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NEWS
March 10, 2015 | By Sarai Flores, Inquirer Staff Writer
Parishioners of St. Martin de Porres Catholic Church mourned slain Philadelphia Police Officer Robert Wilson III on Sunday, embraced his grieving fellow officers, and collected money to help support his two young sons. Wilson, 30, was killed Thursday in a GameStop holdup just two blocks down the street from the gray stone church that serves the Swampoodle neighborhood of North Philadelphia. The death of the officer - who was buying a video game for his 9-year-old son, Quahmier, as a reward for good grades - rocked the region.
NEWS
August 29, 2013 | BY MORGAN ZALOT, Daily News Staff Writer zalotm@phillynews.com, 215-854-5928
THE SHOPRITE at Bakers Centre opened just a few weeks ago, but J. Earl Brown, of Germantown, is already hooked. "I'm addicted to your sweet-potato pie," Brown joked to store owner Jeff Brown, who shares his last name but has no relation, as he shopped yesterday. "Pathmark's gonna go out of business. I'm serious. " The sweet-potato pies that keep J. Earl Brown coming back to the Fox Street store, which held its much-anticipated grand opening Aug. 1, are a specialty item at the store, Jeff Brown said.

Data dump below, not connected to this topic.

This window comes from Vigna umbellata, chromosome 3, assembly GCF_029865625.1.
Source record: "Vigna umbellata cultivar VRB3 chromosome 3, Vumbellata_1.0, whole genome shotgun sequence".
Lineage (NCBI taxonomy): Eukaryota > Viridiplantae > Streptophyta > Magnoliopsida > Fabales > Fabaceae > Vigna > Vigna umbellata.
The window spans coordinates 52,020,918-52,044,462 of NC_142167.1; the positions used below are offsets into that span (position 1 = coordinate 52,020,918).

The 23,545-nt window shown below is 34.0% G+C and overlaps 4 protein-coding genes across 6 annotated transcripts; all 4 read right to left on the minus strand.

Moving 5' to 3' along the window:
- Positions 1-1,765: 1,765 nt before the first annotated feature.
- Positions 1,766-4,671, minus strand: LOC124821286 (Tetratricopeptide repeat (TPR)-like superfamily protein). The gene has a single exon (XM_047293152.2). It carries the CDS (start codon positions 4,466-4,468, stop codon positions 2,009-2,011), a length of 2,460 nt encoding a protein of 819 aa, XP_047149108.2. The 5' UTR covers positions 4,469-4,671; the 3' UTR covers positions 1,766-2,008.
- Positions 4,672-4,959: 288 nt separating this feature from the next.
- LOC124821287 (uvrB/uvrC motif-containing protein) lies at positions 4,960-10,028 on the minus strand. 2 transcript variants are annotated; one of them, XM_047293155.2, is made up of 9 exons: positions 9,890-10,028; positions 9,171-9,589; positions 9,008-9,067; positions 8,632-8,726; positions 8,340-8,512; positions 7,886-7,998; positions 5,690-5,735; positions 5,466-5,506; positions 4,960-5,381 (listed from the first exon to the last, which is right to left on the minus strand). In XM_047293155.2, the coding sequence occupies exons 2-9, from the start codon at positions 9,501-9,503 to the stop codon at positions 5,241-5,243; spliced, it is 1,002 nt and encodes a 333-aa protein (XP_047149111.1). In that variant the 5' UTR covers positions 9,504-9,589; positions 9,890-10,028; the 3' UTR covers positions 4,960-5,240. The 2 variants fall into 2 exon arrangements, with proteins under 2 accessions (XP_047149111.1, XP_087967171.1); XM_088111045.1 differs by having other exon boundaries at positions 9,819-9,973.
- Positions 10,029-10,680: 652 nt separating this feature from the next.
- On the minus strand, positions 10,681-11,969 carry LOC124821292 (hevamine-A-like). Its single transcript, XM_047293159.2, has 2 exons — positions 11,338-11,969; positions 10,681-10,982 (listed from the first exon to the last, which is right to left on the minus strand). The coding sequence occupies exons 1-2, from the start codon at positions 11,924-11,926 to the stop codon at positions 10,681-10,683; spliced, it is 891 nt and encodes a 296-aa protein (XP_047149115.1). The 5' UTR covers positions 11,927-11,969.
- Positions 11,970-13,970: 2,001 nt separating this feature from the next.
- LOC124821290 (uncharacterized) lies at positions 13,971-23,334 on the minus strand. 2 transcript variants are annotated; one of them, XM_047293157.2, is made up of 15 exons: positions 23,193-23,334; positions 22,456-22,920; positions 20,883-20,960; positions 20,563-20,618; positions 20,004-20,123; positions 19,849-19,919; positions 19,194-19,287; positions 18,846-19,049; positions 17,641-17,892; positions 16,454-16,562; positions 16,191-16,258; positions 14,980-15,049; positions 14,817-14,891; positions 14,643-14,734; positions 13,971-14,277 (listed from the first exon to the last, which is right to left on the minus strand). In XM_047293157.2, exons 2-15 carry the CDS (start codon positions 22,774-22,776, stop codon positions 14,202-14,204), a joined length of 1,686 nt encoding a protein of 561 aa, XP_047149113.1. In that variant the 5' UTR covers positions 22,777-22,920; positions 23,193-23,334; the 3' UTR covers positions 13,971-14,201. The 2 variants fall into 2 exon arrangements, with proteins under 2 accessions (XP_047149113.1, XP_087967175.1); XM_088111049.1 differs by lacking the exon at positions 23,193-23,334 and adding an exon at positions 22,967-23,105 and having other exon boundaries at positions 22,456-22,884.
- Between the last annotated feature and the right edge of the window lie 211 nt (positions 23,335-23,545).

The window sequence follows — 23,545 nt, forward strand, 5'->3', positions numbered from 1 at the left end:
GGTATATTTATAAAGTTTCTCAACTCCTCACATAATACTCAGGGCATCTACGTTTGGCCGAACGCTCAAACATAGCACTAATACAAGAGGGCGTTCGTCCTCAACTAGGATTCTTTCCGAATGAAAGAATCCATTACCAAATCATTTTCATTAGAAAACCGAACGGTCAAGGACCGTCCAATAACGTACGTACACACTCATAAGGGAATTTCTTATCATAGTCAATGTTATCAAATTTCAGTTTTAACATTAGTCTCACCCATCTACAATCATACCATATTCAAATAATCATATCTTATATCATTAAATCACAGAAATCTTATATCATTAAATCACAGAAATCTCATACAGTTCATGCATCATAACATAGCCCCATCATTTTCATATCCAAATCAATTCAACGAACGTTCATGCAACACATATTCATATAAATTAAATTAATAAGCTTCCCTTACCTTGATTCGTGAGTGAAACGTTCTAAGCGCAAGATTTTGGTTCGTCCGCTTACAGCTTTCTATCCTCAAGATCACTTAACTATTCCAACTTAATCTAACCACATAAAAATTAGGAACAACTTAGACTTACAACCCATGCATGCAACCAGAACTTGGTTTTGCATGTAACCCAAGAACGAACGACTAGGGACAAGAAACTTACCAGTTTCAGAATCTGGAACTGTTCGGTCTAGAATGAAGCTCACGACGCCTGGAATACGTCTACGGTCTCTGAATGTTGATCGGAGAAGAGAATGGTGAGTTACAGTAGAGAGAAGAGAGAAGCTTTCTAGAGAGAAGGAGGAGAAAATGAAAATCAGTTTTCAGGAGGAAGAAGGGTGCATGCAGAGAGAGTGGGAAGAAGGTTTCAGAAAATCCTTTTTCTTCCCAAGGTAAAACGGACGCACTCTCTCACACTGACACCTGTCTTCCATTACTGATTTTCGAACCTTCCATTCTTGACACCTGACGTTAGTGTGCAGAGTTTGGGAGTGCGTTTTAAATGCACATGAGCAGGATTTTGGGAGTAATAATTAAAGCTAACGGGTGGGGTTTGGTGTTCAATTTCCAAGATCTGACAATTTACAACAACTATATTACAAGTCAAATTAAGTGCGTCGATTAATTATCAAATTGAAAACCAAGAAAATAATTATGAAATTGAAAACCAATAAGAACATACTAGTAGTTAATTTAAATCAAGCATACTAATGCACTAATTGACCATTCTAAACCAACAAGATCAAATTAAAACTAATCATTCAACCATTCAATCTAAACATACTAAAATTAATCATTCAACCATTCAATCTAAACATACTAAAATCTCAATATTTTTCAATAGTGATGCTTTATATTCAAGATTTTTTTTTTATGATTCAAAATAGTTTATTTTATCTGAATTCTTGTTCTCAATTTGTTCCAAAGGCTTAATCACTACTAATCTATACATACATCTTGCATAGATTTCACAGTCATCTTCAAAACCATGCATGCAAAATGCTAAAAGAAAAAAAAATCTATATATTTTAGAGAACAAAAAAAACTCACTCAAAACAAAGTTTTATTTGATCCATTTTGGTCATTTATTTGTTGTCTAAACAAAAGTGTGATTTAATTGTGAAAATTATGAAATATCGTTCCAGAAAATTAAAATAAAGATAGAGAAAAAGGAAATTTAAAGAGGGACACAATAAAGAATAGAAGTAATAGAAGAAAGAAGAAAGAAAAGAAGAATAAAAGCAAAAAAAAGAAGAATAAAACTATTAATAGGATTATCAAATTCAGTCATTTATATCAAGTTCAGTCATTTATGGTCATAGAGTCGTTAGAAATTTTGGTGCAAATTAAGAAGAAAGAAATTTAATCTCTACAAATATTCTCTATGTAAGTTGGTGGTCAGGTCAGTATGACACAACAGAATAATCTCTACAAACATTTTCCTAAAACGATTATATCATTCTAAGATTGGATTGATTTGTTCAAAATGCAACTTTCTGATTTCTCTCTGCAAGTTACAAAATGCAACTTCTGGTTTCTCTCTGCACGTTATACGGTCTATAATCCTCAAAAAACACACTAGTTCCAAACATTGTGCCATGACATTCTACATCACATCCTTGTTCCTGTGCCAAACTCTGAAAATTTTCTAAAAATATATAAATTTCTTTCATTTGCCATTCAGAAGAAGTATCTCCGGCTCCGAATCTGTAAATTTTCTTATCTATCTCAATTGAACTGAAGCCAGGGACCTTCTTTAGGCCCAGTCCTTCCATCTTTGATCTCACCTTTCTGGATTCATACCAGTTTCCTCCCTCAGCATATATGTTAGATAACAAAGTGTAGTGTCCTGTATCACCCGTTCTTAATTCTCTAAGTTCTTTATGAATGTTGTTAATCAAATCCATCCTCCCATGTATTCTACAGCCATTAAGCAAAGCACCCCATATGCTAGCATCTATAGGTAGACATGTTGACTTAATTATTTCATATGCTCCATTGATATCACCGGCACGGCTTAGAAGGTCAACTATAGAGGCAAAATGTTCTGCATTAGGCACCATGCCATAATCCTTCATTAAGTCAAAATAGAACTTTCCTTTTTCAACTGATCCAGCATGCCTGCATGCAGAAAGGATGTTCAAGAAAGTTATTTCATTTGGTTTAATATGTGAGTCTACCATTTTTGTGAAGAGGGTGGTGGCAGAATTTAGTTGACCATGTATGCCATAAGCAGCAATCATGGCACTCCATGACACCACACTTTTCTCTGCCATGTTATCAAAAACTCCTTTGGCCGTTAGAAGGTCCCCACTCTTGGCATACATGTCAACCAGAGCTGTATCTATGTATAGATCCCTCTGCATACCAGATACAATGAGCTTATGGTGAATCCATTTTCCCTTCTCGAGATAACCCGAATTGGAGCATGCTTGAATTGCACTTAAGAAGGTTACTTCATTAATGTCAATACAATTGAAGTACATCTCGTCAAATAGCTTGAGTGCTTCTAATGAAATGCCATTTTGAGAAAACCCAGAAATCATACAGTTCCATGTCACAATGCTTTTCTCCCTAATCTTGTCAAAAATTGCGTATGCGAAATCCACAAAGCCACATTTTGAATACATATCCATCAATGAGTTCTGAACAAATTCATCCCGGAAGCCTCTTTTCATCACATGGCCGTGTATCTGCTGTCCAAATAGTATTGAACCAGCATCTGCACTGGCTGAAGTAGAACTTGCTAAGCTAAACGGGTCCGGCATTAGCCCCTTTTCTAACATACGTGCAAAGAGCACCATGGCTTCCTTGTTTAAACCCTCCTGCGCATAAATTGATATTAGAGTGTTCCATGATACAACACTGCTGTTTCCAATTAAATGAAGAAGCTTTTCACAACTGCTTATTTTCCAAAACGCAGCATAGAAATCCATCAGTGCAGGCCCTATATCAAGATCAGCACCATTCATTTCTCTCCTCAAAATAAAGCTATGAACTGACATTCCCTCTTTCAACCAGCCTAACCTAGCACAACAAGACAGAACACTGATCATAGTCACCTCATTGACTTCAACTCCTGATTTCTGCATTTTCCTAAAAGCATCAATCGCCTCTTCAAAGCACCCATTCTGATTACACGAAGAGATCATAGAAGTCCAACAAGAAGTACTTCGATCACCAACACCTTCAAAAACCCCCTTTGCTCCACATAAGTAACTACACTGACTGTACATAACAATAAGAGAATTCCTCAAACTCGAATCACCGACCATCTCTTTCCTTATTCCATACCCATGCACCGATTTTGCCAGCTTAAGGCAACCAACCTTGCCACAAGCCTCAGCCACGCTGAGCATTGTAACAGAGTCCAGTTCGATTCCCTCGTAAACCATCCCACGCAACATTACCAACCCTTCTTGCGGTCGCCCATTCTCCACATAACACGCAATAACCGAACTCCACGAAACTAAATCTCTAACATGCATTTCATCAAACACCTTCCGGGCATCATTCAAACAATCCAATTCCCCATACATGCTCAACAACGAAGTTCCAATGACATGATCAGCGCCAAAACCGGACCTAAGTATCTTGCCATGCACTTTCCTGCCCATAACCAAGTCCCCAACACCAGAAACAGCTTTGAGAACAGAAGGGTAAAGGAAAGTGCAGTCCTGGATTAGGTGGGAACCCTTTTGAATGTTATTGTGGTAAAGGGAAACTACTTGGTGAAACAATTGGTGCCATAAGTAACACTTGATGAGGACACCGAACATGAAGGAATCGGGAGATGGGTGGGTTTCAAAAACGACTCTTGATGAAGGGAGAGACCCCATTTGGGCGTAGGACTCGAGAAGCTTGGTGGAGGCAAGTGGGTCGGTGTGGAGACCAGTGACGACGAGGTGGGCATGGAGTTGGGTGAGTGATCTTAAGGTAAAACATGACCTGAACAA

NEWS
March 16, 2013 | By Rita Giordano, Inquirer Staff Writer
In a continuing outreach effort, the Delaware County Council will head for Marple Township to hold its next evening meeting, at 6 on March 27 at the municipal building, 227 S. Sproul Rd., Broomall. It will be a regular business meeting, but the council will also invite residents to give input during the public comment period. "It is our hope that these evening meetings will encourage our residents to become more involved with local government and in turn help us to communicate more directly with our residents," said Thomas McGarrigle, council chairman.
NEWS
February 4, 2015 | BY DANA DiFILIPPO, Daily News Staff Writer difilid@phillynews.com, 215-854-5934
THE FIRST BLOW came from behind. Micheal Allen had been relaxing in bed, writing in her journal, when her head exploded with pain. The hits hammered on, breaking her nose and ripping open her cheek. Allen rolled out of bed to face her attacker, a fellow resident of the Kintock Center, the halfway house in North Philadelphia where both women were sent last spring as parole violators. "I could see blood pouring down my face and my body just went weak," Allen said recently, recalling the May 16 attack.
ENTERTAINMENT
January 10, 2015 | By Virginia A. Smith, Inquirer Staff Writer
Nic Esposito is at once a romantic and a realist, and both inform his passions: farming, telling stories, and advocating for fresh, local food for all. Now, with Kensington Homestead , his second book and first attempt at nonfiction, Esposito, 32, is emerging as a literary voice for the wildly vibrant farm community in Philadelphia. His 14-essay collection chronicles the joys and frustrations of growing crops in uber-urban East Kensington, where the forces of gentrification press relentlessly through the swirl of entrenched poverty.
NEWS
December 31, 2012 | BY MENSAH M. DEAN, Daily News Staff Writer deanm@phillynews.com, 215-568-8278